In August 2012, Judge Jane Marum Roush, sitting by designation in the Circuit Court of Buckingham County, issued a comprehensive letter opinion in Colgate et al. v. The Disthene Group, Inc. The opinion reassessed a substantial portion of the body of law governing the duties of majority shareholders in closely held corporations.
For many years, Gene Dixon Jr. and his son Guy (Gene and Guy) owned all of the voting stock of The Disthene Group, Inc., a successful and diversified business operating in Buckingham County, Virginia. Among other enterprises, Disthene owned the Cavalier Hotel Corporation in Virginia Beach and Kyanite Mining Corporation, the world’s largest producer of the minerals kyanite and mullite. Gene and Guy consistently elected themselves and their allies as officers and directors of Disthene and its subsidiaries. Most of the non-voting shares not owned by Gene and Guy were owned by descendants of the company’s founder, Gene Dixon Sr., who were relatives of Gene and Guy.
Minority shareholders owning 42 percent of the outstanding shares brought suit, alleging that Gene and Guy had engaged in a pattern of oppressive and fraudulent conduct designed to disadvantage the minority shareholders and had misapplied and wasted corporate assets. Gene and Guy generally denied the allegations and relied on the business judgment rule to justify their actions. The business judgment rule insulates directors of a corporation who “discharge their duties in accordance with good faith business judgment of the best interests of the corporation.”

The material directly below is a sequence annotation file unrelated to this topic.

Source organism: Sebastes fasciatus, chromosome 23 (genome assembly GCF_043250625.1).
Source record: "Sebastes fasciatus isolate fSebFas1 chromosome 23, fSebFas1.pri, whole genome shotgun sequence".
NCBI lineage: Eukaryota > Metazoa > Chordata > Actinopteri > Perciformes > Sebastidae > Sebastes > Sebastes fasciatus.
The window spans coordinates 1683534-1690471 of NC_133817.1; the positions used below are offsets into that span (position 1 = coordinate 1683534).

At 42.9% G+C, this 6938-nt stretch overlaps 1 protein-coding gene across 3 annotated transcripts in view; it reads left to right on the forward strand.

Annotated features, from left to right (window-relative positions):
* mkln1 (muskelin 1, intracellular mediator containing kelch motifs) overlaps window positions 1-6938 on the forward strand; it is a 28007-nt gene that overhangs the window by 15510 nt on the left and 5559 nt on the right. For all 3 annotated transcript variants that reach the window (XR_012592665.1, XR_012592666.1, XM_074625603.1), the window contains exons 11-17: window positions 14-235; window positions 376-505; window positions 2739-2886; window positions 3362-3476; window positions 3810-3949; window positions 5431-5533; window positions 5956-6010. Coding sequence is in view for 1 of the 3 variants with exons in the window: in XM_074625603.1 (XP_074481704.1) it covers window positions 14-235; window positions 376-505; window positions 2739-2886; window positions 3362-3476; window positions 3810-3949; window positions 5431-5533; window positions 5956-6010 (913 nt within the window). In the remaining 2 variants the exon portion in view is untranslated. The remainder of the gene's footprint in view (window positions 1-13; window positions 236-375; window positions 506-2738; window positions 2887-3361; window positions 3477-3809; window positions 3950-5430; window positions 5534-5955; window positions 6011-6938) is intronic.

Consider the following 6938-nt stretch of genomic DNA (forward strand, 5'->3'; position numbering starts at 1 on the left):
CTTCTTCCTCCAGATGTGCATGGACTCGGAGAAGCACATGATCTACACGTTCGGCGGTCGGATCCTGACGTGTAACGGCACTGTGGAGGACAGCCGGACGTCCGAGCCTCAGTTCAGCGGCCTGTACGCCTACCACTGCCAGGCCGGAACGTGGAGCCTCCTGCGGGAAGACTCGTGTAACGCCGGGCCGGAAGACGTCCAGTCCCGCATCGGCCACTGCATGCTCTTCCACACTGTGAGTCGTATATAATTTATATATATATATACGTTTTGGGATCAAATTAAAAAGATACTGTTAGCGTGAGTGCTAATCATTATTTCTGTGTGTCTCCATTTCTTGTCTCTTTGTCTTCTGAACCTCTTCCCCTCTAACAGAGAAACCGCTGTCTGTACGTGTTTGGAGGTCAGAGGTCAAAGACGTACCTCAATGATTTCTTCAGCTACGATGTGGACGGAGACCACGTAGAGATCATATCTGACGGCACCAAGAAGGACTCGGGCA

In their lawsuit, the plaintiffs sought the extraordinary remedy of corporate dissolution as provided by section 13.1-747 of the Virginia code. A circuit court is empowered to dissolve a non-public Virginia corporation if it finds, among other things, that the directors have acted in a manner that is illegal, oppressive or fraudulent, or if it finds that corporate assets have been wasted or misapplied. The Supreme Court of Virginia has held that, in this context, “oppressive” means “a visible departure from the standards of fair dealing, and a violation of fair play on which every shareholder who entrusts his money to a company is entitled to rely.”
Judge Roush summarized the business judgment rule as providing a safe harbor that shields a director from liability for actions taken or not taken. She further stated that application of the rule presumes that the director acted in absence of personal interest, made an informed decision based on a reasonable effort to become familiar with the facts, acted on a reasonable belief that the decision served the interest of the company, and acted in good faith. Because the rule does not apply unless the director has exercised his or her independent, good faith business judgment, the rule does not offer protection when the director fails to engage in informed decision making or when the decision is made in the best interests of the director as an individual, rather than of the corporation.